When the women approach the empty tomb in the icon of the myrrh-bearing women, the angel’s wings fling off to the left along with the mountains. Everything in the icon points away form the empty tomb because, in an icon, anything with height tends to point towards or wrap around Jesus. Usually the mountains or hills will wrap around Jesus and over him, but in this icon, everything points away to where Jesus is …away, not here, gone, inside everyone.
And that is hard for me. It is hard for me to acknowledge, let alone, live out the reality, that Christ is being carried within each human I meet. Many monastic Rules, like that of the Benedictines, consider every visitor to the monastery to have Christ hiding within, making it hard to be unkind, unwelcoming, dismissive to any guest, no matter how demanding or no matter how late they ring the bell.
If Christ is no longer in the tomb – if He is risen, then my response is not to Jesus but to all of humanity and all of creation. My relationship with the planet and her inhabitants must shift. If Christ is inside the guy who annoys me or the woman who scowls at me walking down the hallway from Dagwell Hall, then my response must be a response worthy of their being Christ. And that can be hard work.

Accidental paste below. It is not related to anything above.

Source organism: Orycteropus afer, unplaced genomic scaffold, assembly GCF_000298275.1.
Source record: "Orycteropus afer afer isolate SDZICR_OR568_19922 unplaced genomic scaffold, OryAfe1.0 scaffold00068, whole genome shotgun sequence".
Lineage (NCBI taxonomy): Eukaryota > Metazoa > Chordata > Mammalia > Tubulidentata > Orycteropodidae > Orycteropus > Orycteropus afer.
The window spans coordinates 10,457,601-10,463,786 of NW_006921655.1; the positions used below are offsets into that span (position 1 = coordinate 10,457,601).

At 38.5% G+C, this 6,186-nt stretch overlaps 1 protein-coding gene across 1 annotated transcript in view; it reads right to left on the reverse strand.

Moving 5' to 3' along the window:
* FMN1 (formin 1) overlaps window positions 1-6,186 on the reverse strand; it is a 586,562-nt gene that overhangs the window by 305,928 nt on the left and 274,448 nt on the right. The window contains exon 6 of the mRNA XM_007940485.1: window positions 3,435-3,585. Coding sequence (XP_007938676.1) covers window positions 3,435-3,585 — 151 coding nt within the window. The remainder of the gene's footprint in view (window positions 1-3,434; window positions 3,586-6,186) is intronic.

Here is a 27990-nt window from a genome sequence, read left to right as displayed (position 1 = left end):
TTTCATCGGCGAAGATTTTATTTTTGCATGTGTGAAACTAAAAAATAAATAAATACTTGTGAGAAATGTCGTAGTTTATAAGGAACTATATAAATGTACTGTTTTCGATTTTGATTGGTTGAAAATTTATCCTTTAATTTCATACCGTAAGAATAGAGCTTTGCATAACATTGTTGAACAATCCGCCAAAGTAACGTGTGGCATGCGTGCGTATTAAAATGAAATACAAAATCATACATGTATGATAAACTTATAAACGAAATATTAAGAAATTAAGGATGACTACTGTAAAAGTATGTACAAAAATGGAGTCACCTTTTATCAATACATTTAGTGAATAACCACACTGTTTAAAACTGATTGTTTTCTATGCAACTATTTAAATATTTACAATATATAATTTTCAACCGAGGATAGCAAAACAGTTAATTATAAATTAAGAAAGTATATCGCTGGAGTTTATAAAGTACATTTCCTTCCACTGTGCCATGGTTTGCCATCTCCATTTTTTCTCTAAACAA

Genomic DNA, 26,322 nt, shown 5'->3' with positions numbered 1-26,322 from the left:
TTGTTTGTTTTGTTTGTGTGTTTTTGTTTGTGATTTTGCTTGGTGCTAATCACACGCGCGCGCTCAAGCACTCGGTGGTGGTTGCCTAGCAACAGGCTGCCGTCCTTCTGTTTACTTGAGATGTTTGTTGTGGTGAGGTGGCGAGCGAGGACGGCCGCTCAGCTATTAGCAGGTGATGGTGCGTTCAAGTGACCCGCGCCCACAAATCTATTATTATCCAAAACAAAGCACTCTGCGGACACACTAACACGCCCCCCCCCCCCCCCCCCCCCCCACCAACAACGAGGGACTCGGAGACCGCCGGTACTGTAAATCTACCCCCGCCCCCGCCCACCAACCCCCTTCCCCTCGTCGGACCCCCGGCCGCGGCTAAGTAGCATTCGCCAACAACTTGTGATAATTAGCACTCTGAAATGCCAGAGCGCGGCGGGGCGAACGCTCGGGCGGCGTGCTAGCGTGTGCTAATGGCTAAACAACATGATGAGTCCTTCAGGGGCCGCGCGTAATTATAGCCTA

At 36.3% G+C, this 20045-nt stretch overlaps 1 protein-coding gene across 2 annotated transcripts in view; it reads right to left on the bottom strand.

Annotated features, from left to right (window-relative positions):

But though hard work, it is essential work, or there need not have been so much to-do about Easter. Jesus is far less concerned, it seems, with our theology of salvation and far more concerned with how we treat each other. So Easter, it seems, has to do with how I show up to people I dislike as much as how I show up to Cadburry Eggs -making Easter hard work.
The strife is not, as the song goes, “o’er” nor “the battle done.” Not entirely. For Jesus perhaps, but not for me. Not for any of us.